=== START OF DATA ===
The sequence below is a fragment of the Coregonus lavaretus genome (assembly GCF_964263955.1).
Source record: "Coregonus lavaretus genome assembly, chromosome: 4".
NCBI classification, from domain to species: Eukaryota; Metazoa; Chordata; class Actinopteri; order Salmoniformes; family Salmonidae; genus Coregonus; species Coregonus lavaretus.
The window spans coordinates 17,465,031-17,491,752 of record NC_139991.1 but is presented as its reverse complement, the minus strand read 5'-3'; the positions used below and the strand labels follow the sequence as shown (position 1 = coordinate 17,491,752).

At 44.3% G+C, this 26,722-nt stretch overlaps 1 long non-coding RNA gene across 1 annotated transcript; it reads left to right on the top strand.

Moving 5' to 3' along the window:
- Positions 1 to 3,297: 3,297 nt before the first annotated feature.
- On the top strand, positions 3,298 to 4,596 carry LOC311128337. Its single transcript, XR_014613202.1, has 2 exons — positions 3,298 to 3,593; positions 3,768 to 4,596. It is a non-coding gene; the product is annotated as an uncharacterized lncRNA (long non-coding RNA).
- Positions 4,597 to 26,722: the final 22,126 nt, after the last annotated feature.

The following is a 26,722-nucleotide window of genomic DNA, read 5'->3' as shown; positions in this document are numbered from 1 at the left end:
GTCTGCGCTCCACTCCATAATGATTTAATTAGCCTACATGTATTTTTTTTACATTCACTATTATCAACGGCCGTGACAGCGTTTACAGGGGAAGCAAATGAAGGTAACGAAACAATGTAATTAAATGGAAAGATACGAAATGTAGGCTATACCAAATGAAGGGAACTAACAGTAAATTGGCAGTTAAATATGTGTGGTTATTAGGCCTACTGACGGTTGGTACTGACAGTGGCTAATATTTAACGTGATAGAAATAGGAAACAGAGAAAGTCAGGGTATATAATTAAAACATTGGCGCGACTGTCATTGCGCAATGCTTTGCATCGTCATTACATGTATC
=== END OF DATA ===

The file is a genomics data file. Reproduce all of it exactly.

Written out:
The sequence below is a fragment of the Coregonus lavaretus genome (assembly GCF_964263955.1).
Source record: "Coregonus lavaretus genome assembly, chromosome: 4".
NCBI classification, from domain to species: Eukaryota; Metazoa; Chordata; class Actinopteri; order Salmoniformes; family Salmonidae; genus Coregonus; species Coregonus lavaretus.
The window spans coordinates 17,465,031-17,491,752 of record NC_139991.1 but is presented as its reverse complement, the minus strand read 5'-3'; the positions used below and the strand labels follow the sequence as shown (position 1 = coordinate 17,491,752).

At 44.3% G+C, this 26,722-nt stretch overlaps 1 long non-coding RNA gene across 1 annotated transcript; it reads left to right on the top strand.

Moving 5' to 3' along the window:
- Positions 1 to 3,297: 3,297 nt before the first annotated feature.
- On the top strand, positions 3,298 to 4,596 carry LOC311128337. Its single transcript, XR_014613202.1, has 2 exons — positions 3,298 to 3,593; positions 3,768 to 4,596. It is a non-coding gene; the product is annotated as an uncharacterized lncRNA (long non-coding RNA).
- Positions 4,597 to 26,722: the final 22,126 nt, after the last annotated feature.

The following is a 26,722-nucleotide window of genomic DNA, read 5'->3' as shown; positions in this document are numbered from 1 at the left end:
GTCTGCGCTCCACTCCATAATGATTTAATTAGCCTACATGTATTTTTTTTACATTCACTATTATCAACGGCCGTGACAGCGTTTACAGGGGAAGCAAATGAAGGTAACGAAACAATGTAATTAAATGGAAAGATACGAAATGTAGGCTATACCAAATGAAGGGAACTAACAGTAAATTGGCAGTTAAATATGTGTGGTTATTAGGCCTACTGACGGTTGGTACTGACAGTGGCTAATATTTAACGTGATAGAAATAGGAAACAGAGAAAGTCAGGGTATATAATTAAAACATTGGCGCGACTGTCATTGCGCAATGCTTTGCATCGTCATTACATGTATC